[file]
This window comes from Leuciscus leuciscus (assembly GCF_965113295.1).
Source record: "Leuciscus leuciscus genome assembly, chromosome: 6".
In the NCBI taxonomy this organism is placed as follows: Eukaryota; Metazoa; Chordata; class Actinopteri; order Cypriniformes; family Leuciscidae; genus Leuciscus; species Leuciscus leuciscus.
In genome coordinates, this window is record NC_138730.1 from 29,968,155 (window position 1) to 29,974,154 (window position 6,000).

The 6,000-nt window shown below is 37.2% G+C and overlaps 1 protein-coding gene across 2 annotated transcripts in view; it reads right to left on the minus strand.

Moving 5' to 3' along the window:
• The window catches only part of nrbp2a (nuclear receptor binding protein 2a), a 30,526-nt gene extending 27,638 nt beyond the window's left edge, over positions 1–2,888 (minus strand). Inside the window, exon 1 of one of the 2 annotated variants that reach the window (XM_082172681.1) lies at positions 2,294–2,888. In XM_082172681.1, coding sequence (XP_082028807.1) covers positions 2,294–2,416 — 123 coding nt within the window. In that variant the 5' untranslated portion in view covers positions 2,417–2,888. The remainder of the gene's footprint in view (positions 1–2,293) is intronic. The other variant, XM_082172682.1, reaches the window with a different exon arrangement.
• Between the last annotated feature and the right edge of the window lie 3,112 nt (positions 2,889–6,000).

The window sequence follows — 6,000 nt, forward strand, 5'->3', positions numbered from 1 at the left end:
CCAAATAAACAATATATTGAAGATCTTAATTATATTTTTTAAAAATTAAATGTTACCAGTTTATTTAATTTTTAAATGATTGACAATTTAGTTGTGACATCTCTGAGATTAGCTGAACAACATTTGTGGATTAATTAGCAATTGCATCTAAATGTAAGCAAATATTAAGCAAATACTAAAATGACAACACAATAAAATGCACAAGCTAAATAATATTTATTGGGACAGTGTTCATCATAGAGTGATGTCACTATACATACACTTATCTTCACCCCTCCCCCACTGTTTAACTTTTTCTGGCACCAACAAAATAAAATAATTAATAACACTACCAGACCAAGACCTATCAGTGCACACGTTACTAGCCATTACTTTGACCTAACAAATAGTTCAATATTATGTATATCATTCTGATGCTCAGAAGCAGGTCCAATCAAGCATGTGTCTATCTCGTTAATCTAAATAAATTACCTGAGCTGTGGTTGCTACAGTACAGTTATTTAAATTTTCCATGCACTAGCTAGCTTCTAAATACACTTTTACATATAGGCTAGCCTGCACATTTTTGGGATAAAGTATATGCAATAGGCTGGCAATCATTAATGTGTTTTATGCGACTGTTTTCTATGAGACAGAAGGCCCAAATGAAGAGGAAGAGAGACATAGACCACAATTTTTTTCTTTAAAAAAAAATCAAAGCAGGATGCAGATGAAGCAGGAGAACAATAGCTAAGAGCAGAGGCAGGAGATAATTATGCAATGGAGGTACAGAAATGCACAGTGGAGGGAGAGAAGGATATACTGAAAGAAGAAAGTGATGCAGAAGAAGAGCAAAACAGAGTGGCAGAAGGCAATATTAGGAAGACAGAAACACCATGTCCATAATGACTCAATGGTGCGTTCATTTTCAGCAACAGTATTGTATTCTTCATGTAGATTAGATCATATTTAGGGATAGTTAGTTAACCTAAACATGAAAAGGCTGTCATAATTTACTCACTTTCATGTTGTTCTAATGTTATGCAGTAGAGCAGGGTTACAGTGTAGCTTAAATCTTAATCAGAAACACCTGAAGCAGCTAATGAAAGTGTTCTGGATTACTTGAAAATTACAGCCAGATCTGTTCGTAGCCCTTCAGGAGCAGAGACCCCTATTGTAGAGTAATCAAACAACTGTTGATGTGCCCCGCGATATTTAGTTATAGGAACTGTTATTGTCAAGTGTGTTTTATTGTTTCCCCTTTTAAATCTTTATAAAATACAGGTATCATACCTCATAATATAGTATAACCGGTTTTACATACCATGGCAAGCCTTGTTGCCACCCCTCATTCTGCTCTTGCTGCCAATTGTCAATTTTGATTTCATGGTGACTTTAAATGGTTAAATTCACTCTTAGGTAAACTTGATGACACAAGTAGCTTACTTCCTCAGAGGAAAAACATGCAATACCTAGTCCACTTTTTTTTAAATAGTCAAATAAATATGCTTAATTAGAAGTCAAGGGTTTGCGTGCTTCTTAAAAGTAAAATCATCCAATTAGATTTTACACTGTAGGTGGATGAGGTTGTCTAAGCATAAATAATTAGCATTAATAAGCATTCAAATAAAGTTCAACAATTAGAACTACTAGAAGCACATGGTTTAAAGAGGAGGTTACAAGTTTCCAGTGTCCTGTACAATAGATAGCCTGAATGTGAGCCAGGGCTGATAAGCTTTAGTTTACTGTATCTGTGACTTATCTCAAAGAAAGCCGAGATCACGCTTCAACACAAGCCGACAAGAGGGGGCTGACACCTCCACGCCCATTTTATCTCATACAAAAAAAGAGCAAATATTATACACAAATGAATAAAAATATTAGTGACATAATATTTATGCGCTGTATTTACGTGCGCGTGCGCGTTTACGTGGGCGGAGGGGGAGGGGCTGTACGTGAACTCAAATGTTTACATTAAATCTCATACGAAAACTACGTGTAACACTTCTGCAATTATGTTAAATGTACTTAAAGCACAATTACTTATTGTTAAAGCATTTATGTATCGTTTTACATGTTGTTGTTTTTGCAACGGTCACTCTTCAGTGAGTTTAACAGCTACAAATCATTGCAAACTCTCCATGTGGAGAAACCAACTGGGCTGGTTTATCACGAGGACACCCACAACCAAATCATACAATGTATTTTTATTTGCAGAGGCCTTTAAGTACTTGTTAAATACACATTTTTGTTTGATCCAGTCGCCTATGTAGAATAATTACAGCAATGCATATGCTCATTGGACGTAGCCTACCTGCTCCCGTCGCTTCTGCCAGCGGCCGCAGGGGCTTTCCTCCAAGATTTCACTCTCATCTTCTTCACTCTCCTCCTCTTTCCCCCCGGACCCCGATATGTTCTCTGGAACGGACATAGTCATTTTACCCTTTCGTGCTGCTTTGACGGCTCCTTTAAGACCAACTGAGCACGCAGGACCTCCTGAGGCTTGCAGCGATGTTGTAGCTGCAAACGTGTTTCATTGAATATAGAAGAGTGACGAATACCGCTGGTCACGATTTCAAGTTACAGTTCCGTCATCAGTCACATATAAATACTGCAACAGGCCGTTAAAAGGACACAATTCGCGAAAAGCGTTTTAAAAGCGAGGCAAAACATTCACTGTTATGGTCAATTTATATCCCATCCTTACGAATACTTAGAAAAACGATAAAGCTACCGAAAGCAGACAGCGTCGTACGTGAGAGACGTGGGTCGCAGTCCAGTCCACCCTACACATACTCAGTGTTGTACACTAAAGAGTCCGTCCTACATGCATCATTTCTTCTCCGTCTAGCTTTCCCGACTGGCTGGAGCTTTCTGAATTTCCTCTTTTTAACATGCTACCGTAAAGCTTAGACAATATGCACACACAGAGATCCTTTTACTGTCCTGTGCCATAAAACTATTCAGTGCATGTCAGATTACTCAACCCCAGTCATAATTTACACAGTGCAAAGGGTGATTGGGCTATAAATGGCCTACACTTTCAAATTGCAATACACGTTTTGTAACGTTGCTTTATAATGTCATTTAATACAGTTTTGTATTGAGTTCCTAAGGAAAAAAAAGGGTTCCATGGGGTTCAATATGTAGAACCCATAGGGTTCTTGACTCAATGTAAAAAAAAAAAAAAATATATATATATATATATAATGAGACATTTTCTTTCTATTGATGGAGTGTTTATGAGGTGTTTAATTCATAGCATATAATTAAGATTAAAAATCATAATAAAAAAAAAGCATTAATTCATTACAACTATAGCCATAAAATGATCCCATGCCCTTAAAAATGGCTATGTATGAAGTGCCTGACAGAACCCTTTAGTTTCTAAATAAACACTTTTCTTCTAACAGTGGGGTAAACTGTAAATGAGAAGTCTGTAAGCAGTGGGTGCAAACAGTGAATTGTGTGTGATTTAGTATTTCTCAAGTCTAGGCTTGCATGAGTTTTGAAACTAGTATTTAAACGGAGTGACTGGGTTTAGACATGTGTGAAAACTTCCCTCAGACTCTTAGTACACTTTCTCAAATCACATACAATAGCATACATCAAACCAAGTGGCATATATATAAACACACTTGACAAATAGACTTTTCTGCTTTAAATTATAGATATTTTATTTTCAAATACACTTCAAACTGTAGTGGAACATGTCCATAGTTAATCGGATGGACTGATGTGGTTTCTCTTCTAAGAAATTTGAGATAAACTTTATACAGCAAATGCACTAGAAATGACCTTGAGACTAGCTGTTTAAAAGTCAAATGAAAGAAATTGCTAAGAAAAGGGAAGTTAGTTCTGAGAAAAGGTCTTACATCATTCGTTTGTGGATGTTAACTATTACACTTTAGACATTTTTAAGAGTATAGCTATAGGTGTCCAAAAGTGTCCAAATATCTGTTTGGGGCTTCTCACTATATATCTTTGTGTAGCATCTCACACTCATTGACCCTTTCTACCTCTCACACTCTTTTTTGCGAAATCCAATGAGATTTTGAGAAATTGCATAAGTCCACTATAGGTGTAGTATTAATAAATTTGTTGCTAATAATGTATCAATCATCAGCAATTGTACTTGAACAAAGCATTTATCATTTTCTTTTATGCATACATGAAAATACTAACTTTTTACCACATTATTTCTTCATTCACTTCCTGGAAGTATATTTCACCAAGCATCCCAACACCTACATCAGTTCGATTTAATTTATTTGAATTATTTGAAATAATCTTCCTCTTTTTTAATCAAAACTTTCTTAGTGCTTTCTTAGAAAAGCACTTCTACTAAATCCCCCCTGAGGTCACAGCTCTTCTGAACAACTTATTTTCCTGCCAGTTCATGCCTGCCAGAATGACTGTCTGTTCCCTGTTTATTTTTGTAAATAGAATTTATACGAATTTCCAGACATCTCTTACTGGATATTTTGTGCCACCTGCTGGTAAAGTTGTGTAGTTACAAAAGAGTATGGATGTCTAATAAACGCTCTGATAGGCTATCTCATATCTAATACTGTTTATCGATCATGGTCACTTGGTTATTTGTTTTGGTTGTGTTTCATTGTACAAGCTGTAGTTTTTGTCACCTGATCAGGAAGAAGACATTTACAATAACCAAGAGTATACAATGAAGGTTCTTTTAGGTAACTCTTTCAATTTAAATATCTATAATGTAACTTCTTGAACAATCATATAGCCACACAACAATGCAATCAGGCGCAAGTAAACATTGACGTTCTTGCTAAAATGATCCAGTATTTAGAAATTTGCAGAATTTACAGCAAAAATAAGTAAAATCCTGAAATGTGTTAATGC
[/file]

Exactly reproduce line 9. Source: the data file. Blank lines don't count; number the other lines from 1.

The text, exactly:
The window sequence follows — 6,000 nt, forward strand, 5'->3', positions numbered from 1 at the left end: